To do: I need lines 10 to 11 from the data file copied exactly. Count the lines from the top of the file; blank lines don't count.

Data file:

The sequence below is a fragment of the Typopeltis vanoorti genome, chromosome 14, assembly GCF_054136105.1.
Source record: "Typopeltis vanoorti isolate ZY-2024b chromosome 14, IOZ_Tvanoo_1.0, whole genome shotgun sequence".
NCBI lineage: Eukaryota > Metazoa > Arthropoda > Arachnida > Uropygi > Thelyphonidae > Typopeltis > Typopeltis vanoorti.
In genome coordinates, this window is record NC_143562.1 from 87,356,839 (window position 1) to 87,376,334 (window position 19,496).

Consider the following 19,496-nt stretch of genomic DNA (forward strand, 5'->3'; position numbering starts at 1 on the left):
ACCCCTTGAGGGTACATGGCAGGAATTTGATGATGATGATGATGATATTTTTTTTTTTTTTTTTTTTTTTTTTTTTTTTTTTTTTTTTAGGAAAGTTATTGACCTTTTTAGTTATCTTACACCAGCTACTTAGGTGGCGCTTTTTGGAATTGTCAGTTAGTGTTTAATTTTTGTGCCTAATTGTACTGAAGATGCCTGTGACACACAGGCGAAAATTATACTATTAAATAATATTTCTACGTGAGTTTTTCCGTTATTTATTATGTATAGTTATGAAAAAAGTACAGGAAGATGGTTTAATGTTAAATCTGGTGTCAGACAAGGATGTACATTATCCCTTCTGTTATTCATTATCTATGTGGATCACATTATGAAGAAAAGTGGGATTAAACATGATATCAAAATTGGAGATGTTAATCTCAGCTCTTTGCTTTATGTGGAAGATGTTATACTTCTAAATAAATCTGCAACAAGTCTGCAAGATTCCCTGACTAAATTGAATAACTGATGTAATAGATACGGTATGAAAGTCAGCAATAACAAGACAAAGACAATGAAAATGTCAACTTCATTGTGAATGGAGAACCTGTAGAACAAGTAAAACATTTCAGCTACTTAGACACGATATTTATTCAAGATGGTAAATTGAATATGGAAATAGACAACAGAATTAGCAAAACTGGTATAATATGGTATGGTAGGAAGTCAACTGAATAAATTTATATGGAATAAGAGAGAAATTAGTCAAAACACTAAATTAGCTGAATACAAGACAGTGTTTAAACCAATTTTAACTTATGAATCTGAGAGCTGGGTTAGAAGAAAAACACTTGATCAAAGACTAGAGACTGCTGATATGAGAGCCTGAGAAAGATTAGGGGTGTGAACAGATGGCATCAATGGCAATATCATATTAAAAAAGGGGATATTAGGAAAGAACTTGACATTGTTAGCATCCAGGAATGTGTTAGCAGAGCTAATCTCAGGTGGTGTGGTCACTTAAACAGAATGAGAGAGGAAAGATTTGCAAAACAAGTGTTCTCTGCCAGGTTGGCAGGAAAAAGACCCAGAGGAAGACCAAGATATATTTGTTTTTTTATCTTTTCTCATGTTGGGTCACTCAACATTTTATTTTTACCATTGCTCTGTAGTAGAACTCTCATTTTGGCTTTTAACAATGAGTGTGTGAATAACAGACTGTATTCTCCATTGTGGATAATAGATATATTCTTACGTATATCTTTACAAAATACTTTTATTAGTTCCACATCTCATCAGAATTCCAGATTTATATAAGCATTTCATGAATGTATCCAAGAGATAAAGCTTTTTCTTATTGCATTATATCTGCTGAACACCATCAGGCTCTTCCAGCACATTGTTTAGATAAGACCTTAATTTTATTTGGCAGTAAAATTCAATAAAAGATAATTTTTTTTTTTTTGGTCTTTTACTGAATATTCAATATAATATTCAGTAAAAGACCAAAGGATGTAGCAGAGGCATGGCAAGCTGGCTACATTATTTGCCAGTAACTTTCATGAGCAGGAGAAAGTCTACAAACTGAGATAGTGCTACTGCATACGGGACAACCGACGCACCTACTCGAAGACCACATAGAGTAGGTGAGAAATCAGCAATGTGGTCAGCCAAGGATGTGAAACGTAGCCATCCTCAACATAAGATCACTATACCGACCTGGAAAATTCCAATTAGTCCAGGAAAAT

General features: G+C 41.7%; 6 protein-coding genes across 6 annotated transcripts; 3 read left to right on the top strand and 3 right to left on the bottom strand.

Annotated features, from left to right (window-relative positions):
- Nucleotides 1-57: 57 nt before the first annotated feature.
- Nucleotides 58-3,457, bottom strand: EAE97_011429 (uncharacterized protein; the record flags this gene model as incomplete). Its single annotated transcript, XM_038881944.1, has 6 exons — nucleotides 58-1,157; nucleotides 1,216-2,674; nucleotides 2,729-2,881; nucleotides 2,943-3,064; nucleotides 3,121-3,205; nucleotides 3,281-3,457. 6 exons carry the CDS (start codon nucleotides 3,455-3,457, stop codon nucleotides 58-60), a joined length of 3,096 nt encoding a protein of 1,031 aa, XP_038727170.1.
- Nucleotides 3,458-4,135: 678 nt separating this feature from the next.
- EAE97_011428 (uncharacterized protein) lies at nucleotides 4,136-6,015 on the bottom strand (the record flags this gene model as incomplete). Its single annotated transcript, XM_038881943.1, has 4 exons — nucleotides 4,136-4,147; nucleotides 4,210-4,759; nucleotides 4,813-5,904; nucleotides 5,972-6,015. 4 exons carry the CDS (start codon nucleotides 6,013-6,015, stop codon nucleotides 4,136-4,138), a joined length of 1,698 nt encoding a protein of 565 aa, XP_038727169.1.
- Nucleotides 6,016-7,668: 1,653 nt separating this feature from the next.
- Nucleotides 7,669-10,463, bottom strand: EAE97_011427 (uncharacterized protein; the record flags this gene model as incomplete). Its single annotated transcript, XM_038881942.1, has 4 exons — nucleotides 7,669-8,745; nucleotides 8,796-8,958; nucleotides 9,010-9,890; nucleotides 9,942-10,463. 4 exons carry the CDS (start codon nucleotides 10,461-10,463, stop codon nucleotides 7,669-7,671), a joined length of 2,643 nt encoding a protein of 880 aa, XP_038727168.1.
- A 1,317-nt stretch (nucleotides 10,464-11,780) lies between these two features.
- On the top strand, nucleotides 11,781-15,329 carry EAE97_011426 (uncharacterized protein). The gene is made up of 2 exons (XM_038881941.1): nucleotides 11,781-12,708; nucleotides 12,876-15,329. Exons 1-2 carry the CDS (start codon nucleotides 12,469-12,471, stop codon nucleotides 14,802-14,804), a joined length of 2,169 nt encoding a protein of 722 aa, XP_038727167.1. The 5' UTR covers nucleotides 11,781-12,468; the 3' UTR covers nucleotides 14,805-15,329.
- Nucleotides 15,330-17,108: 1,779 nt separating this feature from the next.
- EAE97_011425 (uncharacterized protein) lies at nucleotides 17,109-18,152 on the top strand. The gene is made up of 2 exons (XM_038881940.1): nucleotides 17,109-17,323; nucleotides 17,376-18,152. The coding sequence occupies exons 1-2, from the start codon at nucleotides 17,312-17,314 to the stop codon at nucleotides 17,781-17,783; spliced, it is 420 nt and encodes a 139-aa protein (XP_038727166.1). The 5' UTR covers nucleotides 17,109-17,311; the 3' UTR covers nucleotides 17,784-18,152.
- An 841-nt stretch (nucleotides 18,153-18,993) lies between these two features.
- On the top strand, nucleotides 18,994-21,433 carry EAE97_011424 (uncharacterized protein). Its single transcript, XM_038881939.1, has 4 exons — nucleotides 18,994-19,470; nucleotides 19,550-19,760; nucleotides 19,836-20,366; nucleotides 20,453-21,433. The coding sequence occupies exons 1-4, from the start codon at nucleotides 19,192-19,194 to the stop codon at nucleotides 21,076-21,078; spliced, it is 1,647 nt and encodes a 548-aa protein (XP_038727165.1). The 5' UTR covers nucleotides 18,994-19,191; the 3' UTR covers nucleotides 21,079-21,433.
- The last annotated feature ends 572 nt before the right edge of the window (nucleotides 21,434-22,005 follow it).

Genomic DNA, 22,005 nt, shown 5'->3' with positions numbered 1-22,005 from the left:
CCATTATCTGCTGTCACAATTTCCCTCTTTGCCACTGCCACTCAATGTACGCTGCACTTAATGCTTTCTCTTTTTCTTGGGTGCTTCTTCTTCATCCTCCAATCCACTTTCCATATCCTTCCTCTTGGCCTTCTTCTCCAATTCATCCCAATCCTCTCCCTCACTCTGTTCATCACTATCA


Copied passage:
- Nucleotides 58-3,457, bottom strand: EAE97_011429 (uncharacterized protein; the record flags this gene model as incomplete). Its single annotated transcript, XM_038881944.1, has 6 exons — nucleotides 58-1,157; nucleotides 1,216-2,674; nucleotides 2,729-2,881; nucleotides 2,943-3,064; nucleotides 3,121-3,205; nucleotides 3,281-3,457. 6 exons carry the CDS (start codon nucleotides 3,455-3,457, stop codon nucleotides 58-60), a joined length of 3,096 nt encoding a protein of 1,031 aa, XP_038727170.1.
- Nucleotides 3,458-4,135: 678 nt separating this feature from the next.